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Memory Loss and Adrenal Hormones

Numerous animal studies have shown that the adrenal hormone DHEA and its sulfate form, DHEA-S, protect the brain from neuronal damage and enhance memory function.1-3 In humans, low DHEA-S correlates with the presence of organic brain syndrome in elderly men, and with Alzheimer's disease in both men and women.4-5 Although a recent study found that DHEA replacement did not influence cognitive performance in a group of healthy elderly individuals,6 this may be because DHEA-S affects brain function through its balancing effect on the adrenal hormone cortisol.

Cortisol is released in response to stress, and over secretion of this powerful hormone can impair memory function, even in healthy adults.7 For this reason, researchers believe that changes in cortisol responses caused by acute or chronic stress could be a contributing factor underlying the loss of memory associated with aging.8 Patients with chronically high levels of cortisol show accelerated degeneration of the hippocampus, a region of the brain for proper cognitive function and emotional well-being.9

DHEA-S, on the other hand, because it functions as an anti-glucocorticoid, can block some of the effects of cortisol in the processes that mediate learning and memory.10

The Adrenocortex Stress Profile provides a complete 24-hour circadian analysis of cortisol and an assay of DHEA-S, revealing imbalances of adrenal hormones that could be playing an important role in preserving the integrity of memory function.

References:
1 Flood JF, Roberts E. Dehydroepiandrosterone sulfate improves memory in aging mice. Brain Res 1988 448(1):178-181.
2 Melchior CL, Ritzmann RF. Neurosteroids block the memory-impairing effects of ethanol in mice.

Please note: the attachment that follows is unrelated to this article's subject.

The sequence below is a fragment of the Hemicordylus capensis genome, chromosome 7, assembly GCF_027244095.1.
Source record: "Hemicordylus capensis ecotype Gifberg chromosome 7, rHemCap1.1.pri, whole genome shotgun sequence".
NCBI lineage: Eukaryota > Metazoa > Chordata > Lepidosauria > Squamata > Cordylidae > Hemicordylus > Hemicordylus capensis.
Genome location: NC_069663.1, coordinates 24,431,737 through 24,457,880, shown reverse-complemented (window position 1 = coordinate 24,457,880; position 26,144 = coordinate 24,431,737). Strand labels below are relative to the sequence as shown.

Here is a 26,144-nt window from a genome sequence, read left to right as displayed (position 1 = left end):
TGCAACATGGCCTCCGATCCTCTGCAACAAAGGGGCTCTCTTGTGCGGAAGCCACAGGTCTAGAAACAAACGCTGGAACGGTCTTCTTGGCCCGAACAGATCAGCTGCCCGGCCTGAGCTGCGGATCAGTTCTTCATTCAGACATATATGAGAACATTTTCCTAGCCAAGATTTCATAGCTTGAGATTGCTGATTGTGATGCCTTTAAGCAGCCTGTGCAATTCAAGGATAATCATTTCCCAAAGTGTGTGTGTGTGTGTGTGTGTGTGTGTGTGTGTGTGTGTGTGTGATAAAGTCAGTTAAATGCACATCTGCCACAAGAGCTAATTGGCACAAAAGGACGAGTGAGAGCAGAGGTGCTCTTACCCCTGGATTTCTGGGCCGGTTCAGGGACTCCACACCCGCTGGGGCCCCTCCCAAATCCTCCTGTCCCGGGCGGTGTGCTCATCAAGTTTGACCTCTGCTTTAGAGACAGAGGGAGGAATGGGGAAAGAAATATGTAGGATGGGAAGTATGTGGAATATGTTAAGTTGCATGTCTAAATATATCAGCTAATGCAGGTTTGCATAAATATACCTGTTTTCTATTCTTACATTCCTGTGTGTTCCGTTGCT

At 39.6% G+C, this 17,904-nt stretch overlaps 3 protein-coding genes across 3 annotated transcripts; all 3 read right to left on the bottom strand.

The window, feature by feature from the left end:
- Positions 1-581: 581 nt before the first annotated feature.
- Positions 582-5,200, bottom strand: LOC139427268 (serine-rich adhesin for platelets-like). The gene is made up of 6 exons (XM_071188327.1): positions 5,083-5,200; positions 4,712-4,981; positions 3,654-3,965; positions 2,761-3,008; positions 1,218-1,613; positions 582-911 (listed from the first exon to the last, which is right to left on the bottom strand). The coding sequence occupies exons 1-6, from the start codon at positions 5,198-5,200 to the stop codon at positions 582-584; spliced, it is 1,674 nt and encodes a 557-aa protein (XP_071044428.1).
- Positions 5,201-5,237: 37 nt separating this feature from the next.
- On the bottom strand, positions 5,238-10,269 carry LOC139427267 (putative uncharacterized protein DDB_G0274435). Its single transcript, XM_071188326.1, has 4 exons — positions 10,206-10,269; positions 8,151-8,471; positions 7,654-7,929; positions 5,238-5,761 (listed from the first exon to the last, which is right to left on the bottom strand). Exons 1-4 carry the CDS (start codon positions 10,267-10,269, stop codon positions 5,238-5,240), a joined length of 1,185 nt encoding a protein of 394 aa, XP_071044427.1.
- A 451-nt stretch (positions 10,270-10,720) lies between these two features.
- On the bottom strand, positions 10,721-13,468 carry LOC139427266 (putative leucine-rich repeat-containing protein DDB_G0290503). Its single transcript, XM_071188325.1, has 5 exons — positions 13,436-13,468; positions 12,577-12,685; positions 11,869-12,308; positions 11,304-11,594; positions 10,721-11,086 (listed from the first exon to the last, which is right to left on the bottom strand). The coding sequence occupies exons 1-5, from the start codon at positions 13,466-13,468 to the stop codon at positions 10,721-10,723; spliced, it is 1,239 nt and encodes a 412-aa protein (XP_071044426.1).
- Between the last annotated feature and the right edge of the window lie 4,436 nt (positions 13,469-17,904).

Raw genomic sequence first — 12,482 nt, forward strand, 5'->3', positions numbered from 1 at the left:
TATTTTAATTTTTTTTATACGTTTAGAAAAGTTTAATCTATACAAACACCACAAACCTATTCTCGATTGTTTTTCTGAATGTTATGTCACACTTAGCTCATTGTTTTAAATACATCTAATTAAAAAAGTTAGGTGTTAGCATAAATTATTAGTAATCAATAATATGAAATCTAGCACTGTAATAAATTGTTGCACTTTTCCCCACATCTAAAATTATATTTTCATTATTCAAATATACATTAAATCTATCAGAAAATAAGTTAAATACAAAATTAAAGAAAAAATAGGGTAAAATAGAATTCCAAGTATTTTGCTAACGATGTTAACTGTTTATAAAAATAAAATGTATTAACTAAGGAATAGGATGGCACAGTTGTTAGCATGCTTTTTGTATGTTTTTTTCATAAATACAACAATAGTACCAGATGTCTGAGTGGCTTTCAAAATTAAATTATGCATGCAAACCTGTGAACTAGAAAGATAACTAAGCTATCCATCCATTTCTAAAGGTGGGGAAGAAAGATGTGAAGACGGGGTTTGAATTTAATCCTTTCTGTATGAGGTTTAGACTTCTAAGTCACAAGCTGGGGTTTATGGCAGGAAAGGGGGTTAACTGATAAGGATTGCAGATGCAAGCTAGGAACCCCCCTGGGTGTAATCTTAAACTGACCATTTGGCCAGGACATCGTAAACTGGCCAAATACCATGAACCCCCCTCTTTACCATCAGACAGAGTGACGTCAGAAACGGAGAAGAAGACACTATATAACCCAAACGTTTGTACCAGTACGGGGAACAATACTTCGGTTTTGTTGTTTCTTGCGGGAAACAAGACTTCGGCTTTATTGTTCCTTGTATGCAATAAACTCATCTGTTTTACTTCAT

3 Roberts, E, Bologa L, Flood JF, Smith GE. Effects of dehydroepiandrosterone and its sulfate on brain tissue in culture and on memory in mice. Brain Res 1987 406(1-2):357-362.
4 Rudman D, Shetty KR, Mattson DE. Plasma dehydropepiandrosterone sulfate in nursing home men. J Am Geriatr Soc 1990;38(4):421-427.
5 Nasman B, Olsson T, Backstron T, Eriksson S, Grankvist K, Viitanen M, Bucht G. Serum dehydroepiandrosterone sulfate in Alzheimer's disease and in multi-infarct dementia. Biol Psychiatry 1991;30(7):684-690.
6 Wolf OT, Neumann O, Hellhammer DH, Geiben AC, Strasburger CJ, Dressendorfer RA, et. al. J Clin Endocrinol Metab 1997;82(7):2363-2367.
7 Kirschbaum C, Wolf OT, May M, Wippich W, Hellhammer DH. Stress- and treatment-induced elevations of cortisol levels associated with impaired declarative memory in healthy adults. Life Sci 1996;58(17):1475-1483.
8 Lupien SJ, Gaudreau S, Tchiteya BM, Maheu F, Sharma S, Naier NP, et. al. Stress-induced declarative memory impairment in healthy elderly subjects: relationship to cortisol reactivity. J Clin Endocrinol Metab 1997;82(7):2070-5.
9 Sapolsky RM. Why stress is bad for your brain. Science 1996;273:749-750.
10 Fleshner M, Pugh CR, Tremblay D, Rudy JW. DHEA-S selectively impairs contextual-fear conditioning: support for the antiglucocorticoid hypothesis. Behav Neurosci 1997;111(3):512-517.


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Teresa Rispoli has her Ph.D. in Nutrition, is a licensed Acupuncturist and clinical researcher. She has been in practice for well over 25 years. It is through her clinical practice that she has gained insights into chronic health conditions. If you are suffering from unexplained symptoms that come and go you owe it to yourself to find out why. Find out today call for a Nutritional Consultation with Dr. Rispoli.

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